If it’s one thing I’ve learned, that popular thought can be changed at any time, sooner or later, teachings on modesty won’t be about women helping their weaker brother not to lust by how they dress, it’ll be on women being instructed not to give into their sexual natures and tempt men into sinning mentally by dressing modestly.

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15 thoughts on “Sexualized

  1. Very interesting post. It’s almost like people want things to be “black and white” or “100% male and 100% female” without any gray areas. I don’t believe things have ever been that way! As I think you said, we’ve never been like that, no matter how much we may want to be like that. Am I understanding you correctly?

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    1. Yes. And there’s also a burden when you’ve been sexualized. People expect your sole focus to be on that one thing and you can’t have any decent friendships because of it. People expect the worst of you and are shocked when it doesn’t happen. People expect you to think about it and sin in your heart because they haven’t been taught to think better. It was true of women centuries ago and it’s true of men now; even though it’s been true of all humanity all along. I’ve heard about how men and women are different, polar opposites, Mars and Venus, Waffles and Spaghetti, but men and women aren’t that different; men and women are more alike than unalike.

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      1. I agree, not that different. I guess when you think about it, differences divide, and that never was part of God’s design (no matter how one chooses to believe humans got started). Differences divide, and then divisions rank. (Who’s got more power? More wealth? More weight in decision-making?) Plus differences sell books! (Like your reference to Mars and Venus!)

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  2. Since you left a comment on my last post I felt I should at least return the favor (you could have just read it and left, or never clicked on it at all). And, whatever the case, leaving a comment here and there can’t hurt one’s stats, right?

    I always try to be as honest as I can, at least in such a way that I don’t offend or hurt someone’s feelings unnecessarily, so I’m going to try to be as careful as I can. As I read your above post the very first thing that came to mind was, “Angry, are we?” That led me to wonder what it was that happened to personally offend you when it comes to this issue. I mean, it is clear by the way you wrote that you take this subject personally. That seems to also emanate from the above reply to the first comment. Just wondering.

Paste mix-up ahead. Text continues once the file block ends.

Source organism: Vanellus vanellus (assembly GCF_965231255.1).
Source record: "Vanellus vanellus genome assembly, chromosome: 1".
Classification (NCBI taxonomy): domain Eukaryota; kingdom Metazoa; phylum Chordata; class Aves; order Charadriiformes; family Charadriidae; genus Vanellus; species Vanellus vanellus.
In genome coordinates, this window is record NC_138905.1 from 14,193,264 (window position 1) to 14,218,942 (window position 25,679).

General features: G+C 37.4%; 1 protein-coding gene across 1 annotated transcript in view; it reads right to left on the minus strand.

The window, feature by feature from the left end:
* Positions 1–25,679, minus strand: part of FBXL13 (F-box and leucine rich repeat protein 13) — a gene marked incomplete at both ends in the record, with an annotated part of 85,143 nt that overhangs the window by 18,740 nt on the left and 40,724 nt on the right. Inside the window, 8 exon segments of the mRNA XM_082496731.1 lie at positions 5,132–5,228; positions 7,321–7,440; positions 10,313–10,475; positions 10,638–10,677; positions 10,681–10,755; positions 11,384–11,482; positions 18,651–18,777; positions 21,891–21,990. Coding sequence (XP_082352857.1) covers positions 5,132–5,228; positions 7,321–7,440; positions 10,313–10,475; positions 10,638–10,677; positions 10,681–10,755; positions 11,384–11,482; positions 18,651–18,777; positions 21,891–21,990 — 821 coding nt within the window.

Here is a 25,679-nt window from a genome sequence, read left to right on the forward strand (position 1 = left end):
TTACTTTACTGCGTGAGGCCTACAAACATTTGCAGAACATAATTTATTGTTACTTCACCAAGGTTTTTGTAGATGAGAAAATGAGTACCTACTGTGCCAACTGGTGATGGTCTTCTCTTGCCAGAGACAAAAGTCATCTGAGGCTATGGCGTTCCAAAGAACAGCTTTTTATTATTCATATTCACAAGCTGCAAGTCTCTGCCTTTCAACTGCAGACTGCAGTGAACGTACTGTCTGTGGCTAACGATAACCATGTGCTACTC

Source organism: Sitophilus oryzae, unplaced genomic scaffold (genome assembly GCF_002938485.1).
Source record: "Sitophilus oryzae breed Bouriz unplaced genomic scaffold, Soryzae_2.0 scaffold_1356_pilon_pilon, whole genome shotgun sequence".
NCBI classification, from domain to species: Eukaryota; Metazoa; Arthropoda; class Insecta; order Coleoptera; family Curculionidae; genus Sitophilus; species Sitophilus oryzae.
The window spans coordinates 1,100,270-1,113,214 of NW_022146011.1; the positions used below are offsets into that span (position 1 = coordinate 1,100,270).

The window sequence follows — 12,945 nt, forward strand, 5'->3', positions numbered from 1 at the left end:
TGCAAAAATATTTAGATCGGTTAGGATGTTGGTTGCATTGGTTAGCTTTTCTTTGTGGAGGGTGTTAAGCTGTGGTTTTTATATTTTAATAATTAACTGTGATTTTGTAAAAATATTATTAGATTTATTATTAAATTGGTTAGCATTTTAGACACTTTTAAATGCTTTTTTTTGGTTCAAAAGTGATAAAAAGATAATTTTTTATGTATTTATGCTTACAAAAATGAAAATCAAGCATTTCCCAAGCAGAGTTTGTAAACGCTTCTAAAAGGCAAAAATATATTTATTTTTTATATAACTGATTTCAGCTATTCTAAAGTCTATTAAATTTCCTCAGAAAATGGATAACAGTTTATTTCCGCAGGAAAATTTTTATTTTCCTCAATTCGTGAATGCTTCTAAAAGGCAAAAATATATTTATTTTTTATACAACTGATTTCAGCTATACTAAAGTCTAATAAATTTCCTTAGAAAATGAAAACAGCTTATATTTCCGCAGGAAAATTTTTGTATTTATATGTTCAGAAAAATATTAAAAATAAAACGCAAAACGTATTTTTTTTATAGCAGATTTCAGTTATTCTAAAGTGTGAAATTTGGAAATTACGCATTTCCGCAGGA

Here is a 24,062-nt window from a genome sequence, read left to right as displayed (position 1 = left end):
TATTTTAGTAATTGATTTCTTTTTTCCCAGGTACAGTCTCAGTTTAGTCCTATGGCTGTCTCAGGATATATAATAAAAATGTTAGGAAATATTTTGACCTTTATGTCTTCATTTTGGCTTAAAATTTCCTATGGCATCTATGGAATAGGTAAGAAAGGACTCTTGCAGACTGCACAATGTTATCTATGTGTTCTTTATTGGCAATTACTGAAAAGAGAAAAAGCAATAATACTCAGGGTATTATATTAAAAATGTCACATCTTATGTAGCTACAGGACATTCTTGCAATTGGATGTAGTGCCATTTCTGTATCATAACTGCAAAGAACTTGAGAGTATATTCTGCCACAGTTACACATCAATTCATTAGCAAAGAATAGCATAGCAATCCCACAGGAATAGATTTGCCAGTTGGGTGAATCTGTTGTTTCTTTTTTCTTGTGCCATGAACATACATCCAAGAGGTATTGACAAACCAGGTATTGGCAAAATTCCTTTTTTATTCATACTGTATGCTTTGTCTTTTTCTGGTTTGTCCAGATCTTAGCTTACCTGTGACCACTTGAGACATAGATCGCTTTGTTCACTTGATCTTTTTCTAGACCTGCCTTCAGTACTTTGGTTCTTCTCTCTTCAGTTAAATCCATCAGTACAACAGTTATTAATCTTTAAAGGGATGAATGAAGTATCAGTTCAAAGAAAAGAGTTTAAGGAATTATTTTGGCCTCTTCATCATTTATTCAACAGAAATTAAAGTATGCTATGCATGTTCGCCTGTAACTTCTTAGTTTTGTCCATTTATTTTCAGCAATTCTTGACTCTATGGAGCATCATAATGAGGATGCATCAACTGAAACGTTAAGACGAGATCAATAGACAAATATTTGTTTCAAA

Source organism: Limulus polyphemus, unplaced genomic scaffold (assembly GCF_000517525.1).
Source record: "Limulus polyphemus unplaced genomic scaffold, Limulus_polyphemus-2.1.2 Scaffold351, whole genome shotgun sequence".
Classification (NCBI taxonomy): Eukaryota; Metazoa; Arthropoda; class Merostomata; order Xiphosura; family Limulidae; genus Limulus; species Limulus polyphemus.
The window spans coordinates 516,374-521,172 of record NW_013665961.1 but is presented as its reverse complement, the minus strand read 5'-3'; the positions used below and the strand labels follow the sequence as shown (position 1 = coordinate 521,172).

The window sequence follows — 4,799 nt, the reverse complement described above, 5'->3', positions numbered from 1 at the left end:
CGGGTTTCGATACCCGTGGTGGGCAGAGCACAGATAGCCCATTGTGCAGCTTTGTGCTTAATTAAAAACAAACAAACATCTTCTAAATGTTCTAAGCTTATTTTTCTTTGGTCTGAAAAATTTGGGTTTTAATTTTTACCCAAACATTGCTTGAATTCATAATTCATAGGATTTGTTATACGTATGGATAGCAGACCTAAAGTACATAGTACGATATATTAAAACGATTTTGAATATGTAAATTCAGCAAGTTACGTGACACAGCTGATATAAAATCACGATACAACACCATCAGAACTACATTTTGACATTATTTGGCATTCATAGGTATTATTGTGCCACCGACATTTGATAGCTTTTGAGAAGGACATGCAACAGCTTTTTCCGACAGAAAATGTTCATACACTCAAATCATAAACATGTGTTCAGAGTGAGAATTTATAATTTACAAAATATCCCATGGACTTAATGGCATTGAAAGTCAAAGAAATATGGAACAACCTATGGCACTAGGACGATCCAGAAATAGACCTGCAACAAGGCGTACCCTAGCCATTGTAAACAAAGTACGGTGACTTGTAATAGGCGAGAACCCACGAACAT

Of course the other question that your post is begging is whether or not you personally feel there is any need for modesty and/or how that should be defined (at least suggested) in a particular context. How should I talk with my daughters about what they wear in public? Being that I am a man with more than a few decades of experience with hormones, should I avoid telling my girls what I know to be true about boys, or should I assume my knowledge and experience is purely anecdotal and I should leave it all to them to figure things out?

    Last, I wonder if you have come to any conclusion on what God DID design? Is the Bible really that ambiguous with regard to male and female differences? Is everything up to interpretation, or is it possible, with a proper hermeneutical approach, to distinguish between improper cultural extremes and what is a healthy, biblical approach to human sexuality?

    I am not trolling or looking for heated debate. All I did was feel grateful for you comment which led me to stumble upon your last post.

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    1. Perhaps the better question is: “Given that according to Genesis 2, woman comes from man, that woman has ten fingers and ten toes and two arms and two legs just like men, is it that much of a stretch to believe that their impulses and natures isn’t also just like a man’s or remarkably similar to a man’s?” If man is the template for woman; then there must be more similarities than differences. Otherwise you end up with a scenario where God designed men to be sexual and women to be non-sexual and God said that it was good. No, they both must be to a similar degree equally sexual; the difference is that society pressures women via modesty to behave in certain ways that men are not expected to behave because they believe that it’s not a problem women have to the same degree that men do. There’s far more problems with believing in differences between men and women than there is similarities because you have to decide just what the differences are and how men lost them when women were created; how if God made Adam completely perfect, the creation of Eve represents Adam losing aspects of his perfection or of himself in her.